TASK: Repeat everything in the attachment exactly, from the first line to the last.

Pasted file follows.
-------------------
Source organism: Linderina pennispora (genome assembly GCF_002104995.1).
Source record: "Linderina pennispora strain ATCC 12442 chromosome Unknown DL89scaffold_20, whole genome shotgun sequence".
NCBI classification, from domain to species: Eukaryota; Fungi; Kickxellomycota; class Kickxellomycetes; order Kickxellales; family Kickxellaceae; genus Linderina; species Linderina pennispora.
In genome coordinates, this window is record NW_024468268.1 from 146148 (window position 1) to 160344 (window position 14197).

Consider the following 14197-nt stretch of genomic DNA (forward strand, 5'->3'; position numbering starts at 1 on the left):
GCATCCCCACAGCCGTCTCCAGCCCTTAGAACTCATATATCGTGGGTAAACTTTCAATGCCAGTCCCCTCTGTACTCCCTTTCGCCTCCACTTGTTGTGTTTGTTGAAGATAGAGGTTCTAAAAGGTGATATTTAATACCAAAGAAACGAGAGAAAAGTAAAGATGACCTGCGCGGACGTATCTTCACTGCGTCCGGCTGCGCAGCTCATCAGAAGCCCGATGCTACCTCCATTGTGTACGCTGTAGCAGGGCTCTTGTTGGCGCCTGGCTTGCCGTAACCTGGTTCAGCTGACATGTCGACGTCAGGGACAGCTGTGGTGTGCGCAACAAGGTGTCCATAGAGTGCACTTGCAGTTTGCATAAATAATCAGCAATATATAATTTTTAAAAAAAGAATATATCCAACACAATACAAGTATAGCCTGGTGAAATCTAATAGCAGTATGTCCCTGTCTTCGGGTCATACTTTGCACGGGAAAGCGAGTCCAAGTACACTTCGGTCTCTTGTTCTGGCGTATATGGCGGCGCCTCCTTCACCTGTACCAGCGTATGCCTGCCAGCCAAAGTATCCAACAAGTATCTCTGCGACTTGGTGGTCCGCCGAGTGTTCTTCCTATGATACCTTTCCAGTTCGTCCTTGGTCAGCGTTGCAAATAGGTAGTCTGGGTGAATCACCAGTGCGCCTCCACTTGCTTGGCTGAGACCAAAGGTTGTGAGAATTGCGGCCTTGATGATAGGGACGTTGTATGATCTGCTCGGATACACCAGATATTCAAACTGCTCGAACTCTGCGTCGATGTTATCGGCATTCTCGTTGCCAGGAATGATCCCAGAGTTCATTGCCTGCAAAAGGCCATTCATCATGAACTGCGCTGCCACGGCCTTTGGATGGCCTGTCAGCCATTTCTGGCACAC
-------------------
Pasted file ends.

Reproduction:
Source organism: Linderina pennispora (genome assembly GCF_002104995.1).
Source record: "Linderina pennispora strain ATCC 12442 chromosome Unknown DL89scaffold_20, whole genome shotgun sequence".
NCBI classification, from domain to species: Eukaryota; Fungi; Kickxellomycota; class Kickxellomycetes; order Kickxellales; family Kickxellaceae; genus Linderina; species Linderina pennispora.
In genome coordinates, this window is record NW_024468268.1 from 146148 (window position 1) to 160344 (window position 14197).

Consider the following 14197-nt stretch of genomic DNA (forward strand, 5'->3'; position numbering starts at 1 on the left):
GCATCCCCACAGCCGTCTCCAGCCCTTAGAACTCATATATCGTGGGTAAACTTTCAATGCCAGTCCCCTCTGTACTCCCTTTCGCCTCCACTTGTTGTGTTTGTTGAAGATAGAGGTTCTAAAAGGTGATATTTAATACCAAAGAAACGAGAGAAAAGTAAAGATGACCTGCGCGGACGTATCTTCACTGCGTCCGGCTGCGCAGCTCATCAGAAGCCCGATGCTACCTCCATTGTGTACGCTGTAGCAGGGCTCTTGTTGGCGCCTGGCTTGCCGTAACCTGGTTCAGCTGACATGTCGACGTCAGGGACAGCTGTGGTGTGCGCAACAAGGTGTCCATAGAGTGCACTTGCAGTTTGCATAAATAATCAGCAATATATAATTTTTAAAAAAAGAATATATCCAACACAATACAAGTATAGCCTGGTGAAATCTAATAGCAGTATGTCCCTGTCTTCGGGTCATACTTTGCACGGGAAAGCGAGTCCAAGTACACTTCGGTCTCTTGTTCTGGCGTATATGGCGGCGCCTCCTTCACCTGTACCAGCGTATGCCTGCCAGCCAAAGTATCCAACAAGTATCTCTGCGACTTGGTGGTCCGCCGAGTGTTCTTCCTATGATACCTTTCCAGTTCGTCCTTGGTCAGCGTTGCAAATAGGTAGTCTGGGTGAATCACCAGTGCGCCTCCACTTGCTTGGCTGAGACCAAAGGTTGTGAGAATTGCGGCCTTGATGATAGGGACGTTGTATGATCTGCTCGGATACACCAGATATTCAAACTGCTCGAACTCTGCGTCGATGTTATCGGCATTCTCGTTGCCAGGAATGATCCCAGAGTTCATTGCCTGCAAAAGGCCATTCATCATGAACTGCGCTGCCACGGCCTTTGGATGGCCTGTCAGCCATTTCTGGCACAC